All about Alpha Control !!
Who runs Alpha Control?
My name is Jeff Story. I am 42 years old and when I'm not involved with Lost In Space, I'm an educator with the New York City Public School System. Ever since 1965, I was hooked on this show in every conceivable way. Back in Elementary School, I'd sketch pictures from Lost In Space, not even imagining that I'd be able to build a real Jupiter 2 spacecraft. Little did I realize back then in the 1960's and 70's that In 1991 these daydreams would become a reality. I guess hard work, determination and a little bit of luck can go a long way. I'll even ask my students, "ever hear of the tv show Lost In Space?", they'll answer, "sure, on cable"...then the following day I'll bring in my pictures and they all can't believe that their teacher owns this stuff.
Just how was all of this stuff gotten?
In early 1991 I was sitting in my den watching television when a promo for Quantum Leap was shown on NBC. This promo was for that night's episode titled "Future Boy". In this brief promo, Sam Beckett (Scott Bakula) was in a 1950's space uniform in a spaceship playing a 1950's space hero. In the background my eye caught something that I thought was long gone, namely a Lost In Space flight console. Well, immediately I grabbed a videotape and just had to tape that episode. When that episode began I watched carefully and then I knew......Yes...this was a console from Lost in Space. I knew that after Lost In Space was canceled many of the props were used in such series as Planet of the Apes, Hogan's Heroes, Canon as well as many others, but that had been in the early and mid 1970's so you can imagine my shock when in 1991 this shows up.
Well, that was all I had to see and I knew I had to do something about it. The next day, after coming home from school, my mission began!!! The first thing I did was to call Universal, the studio where Quantum Leap was filmed. After leaving numerous messages on various voicemail systems I had a feeling I wasn't going to get any calls and I was so right. My next step was to call various prop houses in SouthernCalifornia, well after 20 to 30 calls and people ranging from cordial to downright nasty, I finally met a gentleman who said, "hmmmm, that sounds familiar, I might know who has them, can you send me a picture?" Well, cutting out a picture from Paul Monroe's great book on Lost In Space, I immediately sent this out. Within a week, I received a letter saying "yes, we know where these are.....they're at" (sorry, can't reveal the prop house)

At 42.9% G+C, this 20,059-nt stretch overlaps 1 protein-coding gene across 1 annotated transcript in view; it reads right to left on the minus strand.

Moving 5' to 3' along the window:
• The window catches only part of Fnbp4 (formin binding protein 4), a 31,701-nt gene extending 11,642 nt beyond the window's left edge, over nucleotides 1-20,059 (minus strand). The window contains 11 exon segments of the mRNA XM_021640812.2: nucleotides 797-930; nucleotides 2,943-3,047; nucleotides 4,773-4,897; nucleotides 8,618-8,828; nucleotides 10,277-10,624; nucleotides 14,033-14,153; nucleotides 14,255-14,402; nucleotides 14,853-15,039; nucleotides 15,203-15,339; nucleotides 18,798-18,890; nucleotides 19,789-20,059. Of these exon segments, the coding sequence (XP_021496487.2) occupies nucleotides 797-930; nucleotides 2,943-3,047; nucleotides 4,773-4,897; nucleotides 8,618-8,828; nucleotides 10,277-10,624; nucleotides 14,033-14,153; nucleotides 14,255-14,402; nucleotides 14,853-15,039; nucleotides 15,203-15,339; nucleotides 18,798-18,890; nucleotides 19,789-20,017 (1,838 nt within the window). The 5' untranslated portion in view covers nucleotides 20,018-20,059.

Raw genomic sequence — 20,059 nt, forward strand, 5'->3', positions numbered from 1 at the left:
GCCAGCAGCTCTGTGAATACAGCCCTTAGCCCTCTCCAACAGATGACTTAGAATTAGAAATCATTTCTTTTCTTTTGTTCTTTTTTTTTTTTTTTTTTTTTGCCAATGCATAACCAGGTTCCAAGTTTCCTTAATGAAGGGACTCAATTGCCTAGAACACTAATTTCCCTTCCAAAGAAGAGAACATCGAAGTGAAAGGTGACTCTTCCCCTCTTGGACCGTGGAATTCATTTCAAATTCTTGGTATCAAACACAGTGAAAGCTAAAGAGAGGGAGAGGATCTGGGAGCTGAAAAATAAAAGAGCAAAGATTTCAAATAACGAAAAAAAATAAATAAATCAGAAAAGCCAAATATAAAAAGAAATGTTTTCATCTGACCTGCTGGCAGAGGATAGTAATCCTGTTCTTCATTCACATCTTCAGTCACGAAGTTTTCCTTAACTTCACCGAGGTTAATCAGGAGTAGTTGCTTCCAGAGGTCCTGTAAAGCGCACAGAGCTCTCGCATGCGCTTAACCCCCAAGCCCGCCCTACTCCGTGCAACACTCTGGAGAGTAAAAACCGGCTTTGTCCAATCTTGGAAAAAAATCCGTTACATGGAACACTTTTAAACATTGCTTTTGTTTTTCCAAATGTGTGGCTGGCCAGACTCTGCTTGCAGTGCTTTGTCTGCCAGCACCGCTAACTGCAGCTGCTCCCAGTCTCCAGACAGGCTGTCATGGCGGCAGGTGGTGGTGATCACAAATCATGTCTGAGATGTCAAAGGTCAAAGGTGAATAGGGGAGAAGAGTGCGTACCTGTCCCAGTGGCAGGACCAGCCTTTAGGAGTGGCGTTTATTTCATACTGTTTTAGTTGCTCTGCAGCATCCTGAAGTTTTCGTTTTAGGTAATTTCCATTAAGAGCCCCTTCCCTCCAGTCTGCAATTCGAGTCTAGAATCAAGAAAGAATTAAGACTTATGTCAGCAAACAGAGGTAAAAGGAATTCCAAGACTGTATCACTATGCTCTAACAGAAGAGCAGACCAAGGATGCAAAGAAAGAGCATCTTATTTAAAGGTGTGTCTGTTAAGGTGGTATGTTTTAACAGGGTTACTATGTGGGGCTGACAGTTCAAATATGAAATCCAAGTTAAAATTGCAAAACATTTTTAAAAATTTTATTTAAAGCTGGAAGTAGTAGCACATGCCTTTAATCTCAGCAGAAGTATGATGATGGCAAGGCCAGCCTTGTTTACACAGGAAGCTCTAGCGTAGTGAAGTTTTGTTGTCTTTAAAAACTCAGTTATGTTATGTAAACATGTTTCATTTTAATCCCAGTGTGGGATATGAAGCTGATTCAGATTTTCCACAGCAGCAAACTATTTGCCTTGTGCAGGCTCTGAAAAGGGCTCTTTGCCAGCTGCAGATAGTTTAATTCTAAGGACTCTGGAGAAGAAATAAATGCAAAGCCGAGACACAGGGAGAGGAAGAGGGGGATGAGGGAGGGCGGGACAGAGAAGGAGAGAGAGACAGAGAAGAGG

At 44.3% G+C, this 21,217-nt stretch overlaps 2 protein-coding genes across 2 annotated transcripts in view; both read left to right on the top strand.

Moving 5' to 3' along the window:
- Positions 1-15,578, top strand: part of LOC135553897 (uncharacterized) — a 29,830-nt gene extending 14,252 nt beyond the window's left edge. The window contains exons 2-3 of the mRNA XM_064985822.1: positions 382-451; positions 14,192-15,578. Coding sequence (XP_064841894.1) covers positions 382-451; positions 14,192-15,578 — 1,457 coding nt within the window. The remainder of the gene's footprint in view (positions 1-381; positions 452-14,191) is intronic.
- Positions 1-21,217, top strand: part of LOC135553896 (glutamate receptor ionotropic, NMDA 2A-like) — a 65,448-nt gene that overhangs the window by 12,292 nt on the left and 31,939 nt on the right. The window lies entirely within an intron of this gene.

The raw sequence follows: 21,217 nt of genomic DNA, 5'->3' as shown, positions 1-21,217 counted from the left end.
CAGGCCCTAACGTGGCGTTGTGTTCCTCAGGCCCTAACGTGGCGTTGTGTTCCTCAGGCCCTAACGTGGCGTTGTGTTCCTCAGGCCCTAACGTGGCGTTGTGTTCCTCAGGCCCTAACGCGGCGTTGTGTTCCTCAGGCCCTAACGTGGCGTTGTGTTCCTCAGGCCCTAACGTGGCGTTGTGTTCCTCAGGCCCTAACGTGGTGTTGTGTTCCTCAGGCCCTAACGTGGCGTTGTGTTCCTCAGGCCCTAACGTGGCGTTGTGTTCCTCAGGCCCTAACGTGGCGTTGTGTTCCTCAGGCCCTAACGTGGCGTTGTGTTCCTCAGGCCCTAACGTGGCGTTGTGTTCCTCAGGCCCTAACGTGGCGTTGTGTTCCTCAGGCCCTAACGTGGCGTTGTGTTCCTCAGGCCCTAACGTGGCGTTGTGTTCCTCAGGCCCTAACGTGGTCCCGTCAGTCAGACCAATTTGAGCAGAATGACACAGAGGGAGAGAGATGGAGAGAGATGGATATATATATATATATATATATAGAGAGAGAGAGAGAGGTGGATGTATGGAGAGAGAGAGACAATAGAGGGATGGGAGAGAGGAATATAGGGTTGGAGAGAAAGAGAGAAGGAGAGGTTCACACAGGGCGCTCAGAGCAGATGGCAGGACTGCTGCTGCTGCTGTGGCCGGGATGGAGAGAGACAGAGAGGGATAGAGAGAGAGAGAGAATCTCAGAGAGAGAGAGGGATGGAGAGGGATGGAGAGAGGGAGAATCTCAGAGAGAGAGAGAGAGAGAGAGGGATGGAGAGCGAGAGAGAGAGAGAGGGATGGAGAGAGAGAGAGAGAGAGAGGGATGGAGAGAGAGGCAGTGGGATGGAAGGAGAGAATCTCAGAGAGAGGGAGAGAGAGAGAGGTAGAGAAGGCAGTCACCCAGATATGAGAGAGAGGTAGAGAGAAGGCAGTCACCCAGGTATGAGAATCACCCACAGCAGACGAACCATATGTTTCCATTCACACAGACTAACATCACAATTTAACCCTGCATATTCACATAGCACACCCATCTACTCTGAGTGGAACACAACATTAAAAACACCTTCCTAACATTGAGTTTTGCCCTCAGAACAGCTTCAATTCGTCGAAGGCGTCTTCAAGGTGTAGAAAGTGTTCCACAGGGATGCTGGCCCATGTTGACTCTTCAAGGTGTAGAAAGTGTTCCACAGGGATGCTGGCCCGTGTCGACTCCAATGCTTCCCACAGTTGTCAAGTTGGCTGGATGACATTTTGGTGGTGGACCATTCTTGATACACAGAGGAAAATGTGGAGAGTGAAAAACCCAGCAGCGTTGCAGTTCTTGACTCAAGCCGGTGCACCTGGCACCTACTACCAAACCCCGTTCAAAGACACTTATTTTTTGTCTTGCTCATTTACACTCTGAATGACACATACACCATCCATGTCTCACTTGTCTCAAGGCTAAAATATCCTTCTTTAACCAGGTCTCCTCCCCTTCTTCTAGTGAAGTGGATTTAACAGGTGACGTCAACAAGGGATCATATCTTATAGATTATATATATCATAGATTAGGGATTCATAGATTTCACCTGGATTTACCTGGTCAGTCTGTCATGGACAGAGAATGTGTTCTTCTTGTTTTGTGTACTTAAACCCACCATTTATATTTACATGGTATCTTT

I then called up this prop house and my journey had reached a conclusion.....sitting here were tons and tons of props from Lost In Space, the flight consoles, the radar screens, tons of smaller rack mounted display panels, etc. My first question to this great guy who would patiently answer all my questions was what kind of bulbs were used and how they blinked on and off ? I was told that GE47's (A type of minature bayonet lightbulb)were used and that the blinking effect was caused by a clock timer with various contacts on it each controlling 40 or 50 bulbs. This makes a click clack sound, but on the show, the clock timers were kept off stage in wooden boxes(with a wiriring harness connecting them to the consoles on the sound stage)as not to interfere with the filming. I kept asking question after question as this was the opportunity I had been waiting for. Finally, I asked, are they for sale? At this point, the answer was No but in the summer of 1991, one of the flight consoles was lent to me. It was fed-exed over night and arrived in a big wooden crate. The unit itself is in a steel housing and weighs in at over 60 pounds. Some two hundred GE47's make up each unit as well as a myriad of internal wiriring. I held onto this unit for about a week or so when at that point, it was time to return it.
Flight console origins
Some interesting information on these flight consoles. In the early days of the space program, they were used by the Jet Propulsion Laboratory in Pasadena, California. These units were called the Electodata 220c and were manufactured by Electodata Corporation (Later called Burroughs Corpration) in Pasadena in 1954. When they were retired from active service in 1960 or so, Twentieth Century Fox bought them all up as well as tons and tons of other surplus antiquated computer equipment which would later grace the sound stage of the Lost In Space as well as other Fox productions. Fox got rid of it's "Fixtures" department in 1980 and a major prop house in Southern California bought it. The freezing tubes even survived into the mid 1980's but now reside somwhere in a Los Angeles landfill.
The Jupiter 2 cockpit is rebuilt
In 1992, my dream began to be realized. This prop house decided that they would sell the Lost in Space Props. In fact, I have become close friends with one of the owners. As I began receiving the flight consoles, radar screens, etc....it became apparent that the skills of a master crafstman would be in order to assist in the restoration of the cockpit. In 1994, the gentleman who sold them to me flew out to New York, spent a week here and worked out a miracle. Everything soon began to take form and substance and one really began to believe that they were on the Fox soundstage back in 1968. Drawing some 30 amps of power, this colossal but most delicate of instruments stands 8 feet high, 15 feet across and some 7 feet deep. One piece of equipment came from an entirely different source, the center radar screen (added at the start of season two) was sold to me by Peter Greenwood who had found it withering away at some obscure California locality. When it was recived, all the knobs, lights, switches and even the bulbs were clearly ORIGINAL.
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